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Combat Diver Qualification Course - Key West, Florida

 

During CDQC, students learn to use open and closed scuba systems, underwater search and recovery, submarine lock-in/lock-out procedures, ship-bottom search, underwater navigation techniques for day and night operation. Their knowledge, skill and accuracy are tested on dives during varying tide, wave and current conditions – and over distances of 3,000 meters.  

CDQC slots are rare and typically only filled by Cadets with sigificant diving experience.

Mountain Warfare School - Camp Ethan Allen Training Site, Vermont

 

Mountain Warfare School provides tactical and technical training for mountain warfare operations. AMWS courses, offered during both the Winter and Summer, enable Soldiers to operate successfully using proven techniques derived from lessons learned by units currently engaged in mountain warfare. AMWS is located in the mountains of Jericho, Vermont at Camp Ethan Allen Training Site (CEATS). Graduates of the Basic Military Mountaineer Course (BMMC) earn the SQI "E" Military Mountaineer.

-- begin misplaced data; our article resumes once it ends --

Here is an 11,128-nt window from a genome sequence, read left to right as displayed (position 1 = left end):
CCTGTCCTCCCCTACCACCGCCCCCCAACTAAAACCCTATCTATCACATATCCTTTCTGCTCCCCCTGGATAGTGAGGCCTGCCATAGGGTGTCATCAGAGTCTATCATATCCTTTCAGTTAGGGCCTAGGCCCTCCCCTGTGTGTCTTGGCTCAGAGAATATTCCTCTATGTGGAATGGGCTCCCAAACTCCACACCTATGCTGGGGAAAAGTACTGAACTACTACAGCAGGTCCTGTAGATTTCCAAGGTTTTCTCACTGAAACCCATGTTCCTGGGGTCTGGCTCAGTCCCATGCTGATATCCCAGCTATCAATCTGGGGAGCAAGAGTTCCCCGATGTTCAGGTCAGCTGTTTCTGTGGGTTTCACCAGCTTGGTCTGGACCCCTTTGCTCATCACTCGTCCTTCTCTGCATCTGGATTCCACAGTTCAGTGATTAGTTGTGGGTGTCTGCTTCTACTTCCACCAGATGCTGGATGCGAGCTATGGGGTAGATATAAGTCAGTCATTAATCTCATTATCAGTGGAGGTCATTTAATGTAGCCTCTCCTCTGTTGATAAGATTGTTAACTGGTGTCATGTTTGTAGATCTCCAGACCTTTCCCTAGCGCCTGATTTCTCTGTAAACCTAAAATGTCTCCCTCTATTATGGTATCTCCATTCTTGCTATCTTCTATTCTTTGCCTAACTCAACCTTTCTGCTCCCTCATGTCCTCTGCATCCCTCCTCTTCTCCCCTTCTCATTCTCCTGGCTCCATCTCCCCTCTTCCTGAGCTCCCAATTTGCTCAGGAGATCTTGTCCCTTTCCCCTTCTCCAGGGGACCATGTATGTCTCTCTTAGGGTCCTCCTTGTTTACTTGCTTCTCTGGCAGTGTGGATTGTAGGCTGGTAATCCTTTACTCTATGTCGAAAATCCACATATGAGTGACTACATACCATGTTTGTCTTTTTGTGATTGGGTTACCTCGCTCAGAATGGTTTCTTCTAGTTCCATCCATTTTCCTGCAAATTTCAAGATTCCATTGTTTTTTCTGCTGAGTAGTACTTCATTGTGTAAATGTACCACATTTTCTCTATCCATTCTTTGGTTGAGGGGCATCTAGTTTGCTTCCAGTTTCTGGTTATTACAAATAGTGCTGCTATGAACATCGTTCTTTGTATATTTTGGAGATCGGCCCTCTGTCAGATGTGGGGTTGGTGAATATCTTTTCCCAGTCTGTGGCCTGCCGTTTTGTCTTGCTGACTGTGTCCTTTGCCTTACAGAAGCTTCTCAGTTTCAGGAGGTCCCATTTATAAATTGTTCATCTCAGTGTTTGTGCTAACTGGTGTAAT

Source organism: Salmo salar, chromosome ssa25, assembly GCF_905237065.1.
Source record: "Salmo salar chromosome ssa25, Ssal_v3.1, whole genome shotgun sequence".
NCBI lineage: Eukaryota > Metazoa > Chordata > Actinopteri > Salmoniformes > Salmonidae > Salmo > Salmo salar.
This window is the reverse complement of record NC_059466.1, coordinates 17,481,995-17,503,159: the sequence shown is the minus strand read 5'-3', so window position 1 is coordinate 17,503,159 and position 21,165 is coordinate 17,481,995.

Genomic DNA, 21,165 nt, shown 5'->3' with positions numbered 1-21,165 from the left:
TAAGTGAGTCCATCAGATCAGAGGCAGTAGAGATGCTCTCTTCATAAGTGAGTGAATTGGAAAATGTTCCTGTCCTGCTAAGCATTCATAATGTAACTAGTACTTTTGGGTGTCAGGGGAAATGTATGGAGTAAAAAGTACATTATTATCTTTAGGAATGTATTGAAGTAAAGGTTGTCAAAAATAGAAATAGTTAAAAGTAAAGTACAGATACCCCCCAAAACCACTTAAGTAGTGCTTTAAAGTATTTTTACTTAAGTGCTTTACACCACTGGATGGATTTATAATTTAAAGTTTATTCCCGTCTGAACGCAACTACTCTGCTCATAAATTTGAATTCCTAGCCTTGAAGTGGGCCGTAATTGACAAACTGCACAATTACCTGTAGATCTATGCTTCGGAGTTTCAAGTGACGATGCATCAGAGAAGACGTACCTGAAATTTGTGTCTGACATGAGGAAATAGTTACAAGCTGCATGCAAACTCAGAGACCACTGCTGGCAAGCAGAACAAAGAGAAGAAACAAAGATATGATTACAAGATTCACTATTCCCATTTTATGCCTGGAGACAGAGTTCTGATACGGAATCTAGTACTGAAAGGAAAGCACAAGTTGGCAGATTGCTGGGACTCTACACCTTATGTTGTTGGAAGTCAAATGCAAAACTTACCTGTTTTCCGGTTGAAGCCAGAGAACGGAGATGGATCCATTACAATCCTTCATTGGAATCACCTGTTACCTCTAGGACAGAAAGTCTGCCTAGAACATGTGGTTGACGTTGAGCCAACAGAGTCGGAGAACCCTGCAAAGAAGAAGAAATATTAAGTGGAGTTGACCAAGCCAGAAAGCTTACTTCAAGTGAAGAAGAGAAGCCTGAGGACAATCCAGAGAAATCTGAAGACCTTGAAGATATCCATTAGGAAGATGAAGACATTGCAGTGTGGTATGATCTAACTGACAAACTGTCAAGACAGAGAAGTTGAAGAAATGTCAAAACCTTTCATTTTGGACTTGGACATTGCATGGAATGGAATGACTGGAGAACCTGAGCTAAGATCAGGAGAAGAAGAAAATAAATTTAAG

Northern Warfare School - Black Rapids Training Site, Alaska

 

The 15-day Basic Mountaineering Course trains selected Soldiers in the fundamental knowledge and skills required to successfully conduct small unit operations in typical, mountainous terrain found throughout the world. Emphasis is placed on developing the Level 1 mountaineering tasks. Like the Mountain Warfare School, graduates are awarded SQI "E", Military Mountaineer.